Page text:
In the picture it shared on social media that went viral, the Pleasanton Police Department in Northern California took a map of the state, scribbled a bright red zigzag across its entirety and added 16 instructional arrows.
“PG&E says prepare for power shutdown in select areas of California marked in red,” the map said, referring to the Pacific Gas and Electric utility.
In truth, the outage is impacting as many as a million households in more than 30 counties, but not the entire state.
The Pleasanton Police Department’s post, which had drawn 42,000 shares and nearly 7,000 comments by Thursday morning, was meant as a tongue-in-cheek way to warn local residents about the widespread outage planned by PG&E this week. The blackout — the largest in the state’s history — is a preventive measure as California’s dry climate and sharp winds begin to spell the onset of wildfire season.
The outage comes as PG&E faces massive liabilities for starting the fire that killed 85 people and destroyed the town of Paradise last year. The measure has upset customers, who have been forced to close schools and make accommodations for the things in their lives that need electricity, such as refrigerated medicine.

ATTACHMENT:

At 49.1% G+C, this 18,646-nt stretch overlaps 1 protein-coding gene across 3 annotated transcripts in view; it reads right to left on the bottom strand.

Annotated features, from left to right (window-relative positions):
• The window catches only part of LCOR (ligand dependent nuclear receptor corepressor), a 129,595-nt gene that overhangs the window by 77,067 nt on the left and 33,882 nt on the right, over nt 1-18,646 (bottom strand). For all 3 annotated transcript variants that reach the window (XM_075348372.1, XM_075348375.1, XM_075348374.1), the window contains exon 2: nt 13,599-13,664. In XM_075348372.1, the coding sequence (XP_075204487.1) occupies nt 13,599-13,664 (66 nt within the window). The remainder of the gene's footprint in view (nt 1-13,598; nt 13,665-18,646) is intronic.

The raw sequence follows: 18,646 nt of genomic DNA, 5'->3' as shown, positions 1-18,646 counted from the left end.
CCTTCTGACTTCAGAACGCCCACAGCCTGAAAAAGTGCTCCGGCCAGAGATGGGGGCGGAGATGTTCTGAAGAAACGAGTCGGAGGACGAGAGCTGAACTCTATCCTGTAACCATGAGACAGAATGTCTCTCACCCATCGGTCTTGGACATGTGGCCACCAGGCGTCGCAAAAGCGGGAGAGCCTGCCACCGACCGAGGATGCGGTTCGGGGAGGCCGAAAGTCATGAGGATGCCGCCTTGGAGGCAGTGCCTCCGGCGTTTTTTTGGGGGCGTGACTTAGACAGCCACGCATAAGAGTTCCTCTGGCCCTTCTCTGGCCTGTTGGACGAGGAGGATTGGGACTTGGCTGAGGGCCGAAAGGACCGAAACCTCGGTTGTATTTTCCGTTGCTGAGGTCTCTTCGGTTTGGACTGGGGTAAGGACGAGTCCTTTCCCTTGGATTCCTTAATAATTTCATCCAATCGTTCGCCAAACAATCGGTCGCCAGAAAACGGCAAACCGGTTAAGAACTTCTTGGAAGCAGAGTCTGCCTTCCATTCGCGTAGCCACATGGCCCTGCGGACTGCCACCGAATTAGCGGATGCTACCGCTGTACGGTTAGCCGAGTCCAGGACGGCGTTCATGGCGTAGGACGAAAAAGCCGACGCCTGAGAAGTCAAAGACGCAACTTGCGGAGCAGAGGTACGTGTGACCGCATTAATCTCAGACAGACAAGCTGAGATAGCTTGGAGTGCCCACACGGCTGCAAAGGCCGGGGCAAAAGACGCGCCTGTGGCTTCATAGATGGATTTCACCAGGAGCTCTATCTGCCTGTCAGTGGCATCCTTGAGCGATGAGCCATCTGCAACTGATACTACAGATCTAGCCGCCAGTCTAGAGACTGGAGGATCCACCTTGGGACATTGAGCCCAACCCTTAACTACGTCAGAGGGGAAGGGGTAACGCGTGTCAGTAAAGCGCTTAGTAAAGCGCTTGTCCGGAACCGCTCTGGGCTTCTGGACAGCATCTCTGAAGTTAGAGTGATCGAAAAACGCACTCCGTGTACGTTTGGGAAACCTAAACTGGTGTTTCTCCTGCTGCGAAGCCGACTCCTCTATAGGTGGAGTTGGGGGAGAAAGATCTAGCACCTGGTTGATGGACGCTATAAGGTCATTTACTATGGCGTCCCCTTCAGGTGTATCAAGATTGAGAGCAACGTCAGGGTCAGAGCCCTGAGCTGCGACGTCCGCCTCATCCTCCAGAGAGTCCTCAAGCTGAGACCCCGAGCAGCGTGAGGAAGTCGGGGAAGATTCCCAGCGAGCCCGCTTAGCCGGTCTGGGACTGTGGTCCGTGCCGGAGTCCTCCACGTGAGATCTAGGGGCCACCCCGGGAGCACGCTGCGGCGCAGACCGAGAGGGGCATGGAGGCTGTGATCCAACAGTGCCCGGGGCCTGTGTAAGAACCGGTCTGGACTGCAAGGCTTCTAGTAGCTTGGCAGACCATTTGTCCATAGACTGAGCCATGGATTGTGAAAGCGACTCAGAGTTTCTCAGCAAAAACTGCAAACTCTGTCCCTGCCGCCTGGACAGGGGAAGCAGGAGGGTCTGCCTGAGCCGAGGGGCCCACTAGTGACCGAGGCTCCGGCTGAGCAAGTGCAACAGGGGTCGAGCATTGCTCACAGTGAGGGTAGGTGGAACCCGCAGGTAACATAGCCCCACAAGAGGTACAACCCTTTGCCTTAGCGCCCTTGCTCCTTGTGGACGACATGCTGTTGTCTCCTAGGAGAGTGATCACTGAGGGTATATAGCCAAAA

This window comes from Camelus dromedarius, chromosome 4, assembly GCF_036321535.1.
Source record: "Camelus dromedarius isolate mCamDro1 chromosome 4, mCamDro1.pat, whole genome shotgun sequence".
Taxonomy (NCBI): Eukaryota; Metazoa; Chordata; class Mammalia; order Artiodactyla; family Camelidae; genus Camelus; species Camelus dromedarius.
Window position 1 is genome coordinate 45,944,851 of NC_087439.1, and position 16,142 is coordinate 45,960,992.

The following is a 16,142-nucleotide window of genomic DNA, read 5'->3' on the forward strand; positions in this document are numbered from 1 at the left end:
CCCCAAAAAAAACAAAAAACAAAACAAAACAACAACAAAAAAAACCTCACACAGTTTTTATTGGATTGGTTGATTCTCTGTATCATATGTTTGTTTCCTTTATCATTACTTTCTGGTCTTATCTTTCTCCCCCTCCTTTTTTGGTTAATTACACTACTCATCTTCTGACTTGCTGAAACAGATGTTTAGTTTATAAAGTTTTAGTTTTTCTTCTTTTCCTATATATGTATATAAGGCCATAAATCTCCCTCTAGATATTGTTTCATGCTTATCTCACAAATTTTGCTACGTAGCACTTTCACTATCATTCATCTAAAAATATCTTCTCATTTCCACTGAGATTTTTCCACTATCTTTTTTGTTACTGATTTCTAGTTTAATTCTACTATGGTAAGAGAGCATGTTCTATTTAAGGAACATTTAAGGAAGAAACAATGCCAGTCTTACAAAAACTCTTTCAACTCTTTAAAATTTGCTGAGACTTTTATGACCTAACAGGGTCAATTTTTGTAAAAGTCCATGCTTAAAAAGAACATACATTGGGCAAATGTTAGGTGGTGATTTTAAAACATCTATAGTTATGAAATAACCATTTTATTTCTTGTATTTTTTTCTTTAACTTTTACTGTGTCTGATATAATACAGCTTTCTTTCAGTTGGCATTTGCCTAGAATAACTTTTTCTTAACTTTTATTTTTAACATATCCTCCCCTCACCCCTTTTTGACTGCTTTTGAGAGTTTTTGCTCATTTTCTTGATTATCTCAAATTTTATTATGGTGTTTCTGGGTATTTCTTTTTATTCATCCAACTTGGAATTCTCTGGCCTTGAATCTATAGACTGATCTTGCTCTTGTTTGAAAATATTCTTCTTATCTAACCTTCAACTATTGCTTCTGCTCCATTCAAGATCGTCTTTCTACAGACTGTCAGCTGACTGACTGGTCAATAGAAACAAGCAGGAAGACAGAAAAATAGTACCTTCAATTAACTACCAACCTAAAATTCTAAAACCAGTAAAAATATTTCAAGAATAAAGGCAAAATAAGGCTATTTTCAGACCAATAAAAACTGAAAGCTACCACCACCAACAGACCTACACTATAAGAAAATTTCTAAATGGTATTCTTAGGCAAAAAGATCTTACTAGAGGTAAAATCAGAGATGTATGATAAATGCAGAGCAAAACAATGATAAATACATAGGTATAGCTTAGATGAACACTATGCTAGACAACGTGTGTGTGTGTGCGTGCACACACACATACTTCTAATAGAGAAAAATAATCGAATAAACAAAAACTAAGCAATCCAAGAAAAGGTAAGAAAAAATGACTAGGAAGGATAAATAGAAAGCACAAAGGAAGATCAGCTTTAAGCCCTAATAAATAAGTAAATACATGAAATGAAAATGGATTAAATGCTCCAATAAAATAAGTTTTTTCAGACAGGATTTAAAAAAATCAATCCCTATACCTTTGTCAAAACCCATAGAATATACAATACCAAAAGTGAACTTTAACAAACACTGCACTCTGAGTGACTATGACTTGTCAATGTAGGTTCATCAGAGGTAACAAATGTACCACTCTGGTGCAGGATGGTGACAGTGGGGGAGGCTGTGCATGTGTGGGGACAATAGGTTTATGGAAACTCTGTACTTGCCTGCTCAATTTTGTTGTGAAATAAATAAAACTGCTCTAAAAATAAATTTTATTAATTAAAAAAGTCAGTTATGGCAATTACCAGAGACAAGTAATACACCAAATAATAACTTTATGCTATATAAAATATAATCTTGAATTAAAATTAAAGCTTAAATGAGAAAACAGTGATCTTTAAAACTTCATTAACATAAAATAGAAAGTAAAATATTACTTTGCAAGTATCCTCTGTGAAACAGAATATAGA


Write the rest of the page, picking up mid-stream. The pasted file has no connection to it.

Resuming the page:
But in Pleasanton, the police department chose to add some levity to a serious matter.
The text that accompanied their outage “map” was useful, yet darkly humorous.
“If you come home and everything is dark and nothing works, then yes, you are experiencing a power shutdown,” read one tip. “Remain calm. Use your cell phone light to search frantically for the one flashlight you think you have in the house. It will be dead of course. Search for batteries. You will need four but only find three.”
Read another: “Check on your neighbors. Even the one whose dog barks all night. And the other one who always parks in front of your house."
And there were several digs at teenagers:
“Charge up those portable phone chargers tonight,” the post said. “However, keep in mind, should your teen’s phone run out of battery it could be a good thing. Watching them go through Tik-Tok or Instagram withdrawals could be good entertainment. Heck, it could even put them dangerously close to having to read a book by flashlight or doing something creative.”
On Wednesday, authorities reported that a bullet was fired at one of the company’s vehicles and said a threatening letter was found at a PG&E facility. The energy company called on the public to let its employees do their jobs over the next several days.
“We realize and understand the impact and the hardship as the result of this decision that we’ve made,” Sumeet Singh, vice president of PG&E’s Community Wildfire Safety Program, said at a news conference Wednesday.
PG&E employees and contractors “have families that live in your communities,” Singh reminded the affected customers. “They have friends that are members of your communities.”
“So let’s just ensure their safety as well, as they are doing this work in the interest of your safety,” Singh said.
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